Ellis can definitely score and get hot. But in a perfect world, he'd be a sixth man. Defensively, he can't cover anyone or offer any help, and offensively, he relies on the least efficient shot in basketball to be effective.
But Ellis' flaws aren't even the big issue here. What in the world is Dallas doing? The Mavs aren't defending or contending for a title this year, and now they have lots of future money tied up in a backcourt (Jose Calderon and Ellis) that doesn't place them anywhere but in basketball purgatory. Not good enough to seriously compete, but not bad enough to get good draft picks.
Let's call it like it is. Ellis was a desperation signing from a franchise making decisions with its heart (for Nowitzki's sake), instead of its head.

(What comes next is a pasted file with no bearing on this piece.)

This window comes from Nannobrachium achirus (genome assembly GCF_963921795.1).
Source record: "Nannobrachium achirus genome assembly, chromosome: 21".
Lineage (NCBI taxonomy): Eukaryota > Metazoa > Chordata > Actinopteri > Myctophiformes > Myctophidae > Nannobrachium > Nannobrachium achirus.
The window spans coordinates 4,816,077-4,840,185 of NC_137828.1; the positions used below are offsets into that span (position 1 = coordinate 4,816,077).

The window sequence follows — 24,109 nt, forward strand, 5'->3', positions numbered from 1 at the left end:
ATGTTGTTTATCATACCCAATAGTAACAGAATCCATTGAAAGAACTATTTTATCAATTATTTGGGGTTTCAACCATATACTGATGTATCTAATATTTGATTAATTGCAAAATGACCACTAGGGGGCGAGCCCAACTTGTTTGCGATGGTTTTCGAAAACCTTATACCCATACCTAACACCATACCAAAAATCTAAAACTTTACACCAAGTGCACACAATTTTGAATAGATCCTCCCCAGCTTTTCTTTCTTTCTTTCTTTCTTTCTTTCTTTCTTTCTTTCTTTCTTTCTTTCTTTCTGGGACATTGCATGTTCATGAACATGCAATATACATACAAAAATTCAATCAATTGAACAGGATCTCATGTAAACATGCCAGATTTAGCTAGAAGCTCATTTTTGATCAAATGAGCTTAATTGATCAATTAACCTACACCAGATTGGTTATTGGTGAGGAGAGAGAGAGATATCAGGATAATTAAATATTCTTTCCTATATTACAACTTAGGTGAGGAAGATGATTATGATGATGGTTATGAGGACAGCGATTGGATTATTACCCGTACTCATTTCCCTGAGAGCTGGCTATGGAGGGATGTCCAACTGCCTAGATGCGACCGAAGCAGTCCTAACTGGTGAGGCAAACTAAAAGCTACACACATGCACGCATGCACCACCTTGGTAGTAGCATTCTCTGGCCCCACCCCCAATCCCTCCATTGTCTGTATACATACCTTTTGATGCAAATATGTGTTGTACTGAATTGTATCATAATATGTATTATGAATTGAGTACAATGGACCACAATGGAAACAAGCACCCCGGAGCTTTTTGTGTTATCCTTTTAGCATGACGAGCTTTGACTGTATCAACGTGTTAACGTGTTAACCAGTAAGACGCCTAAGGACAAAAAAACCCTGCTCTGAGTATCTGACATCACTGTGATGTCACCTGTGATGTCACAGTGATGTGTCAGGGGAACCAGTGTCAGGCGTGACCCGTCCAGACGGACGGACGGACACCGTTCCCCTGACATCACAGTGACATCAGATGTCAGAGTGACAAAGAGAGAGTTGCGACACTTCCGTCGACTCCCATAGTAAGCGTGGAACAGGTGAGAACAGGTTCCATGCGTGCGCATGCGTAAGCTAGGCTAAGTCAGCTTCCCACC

Add another team to the list of buyers this offseason that spent money just to say it did. Does Al Jefferson really change the direction of the Charlotte Bobcats franchise?
Sure, baby steps are important, but not at that cost. Jefferson is slated to make $13.5 million a year for the next three seasons, none of which the Charlotte Bobcats will likely be competitive in.
If Jefferson were a better player, it would be easier to change the tune. Yes, he's a very productive low-post scorer, which is a rarity in the league today. But he also never draws fouls (2.8 free-throw attempts a game last year), and more importantly, he's useless defensively. He can't stop pick-and-rolls, he can't protect the rim, and he isn't a very good help defender.
If I'm spending $40 million dollars on a player, I'd at least like to think he could help the league's worst defense improve. I don't think Jefferson moves the needle much in fan interest or on the floor.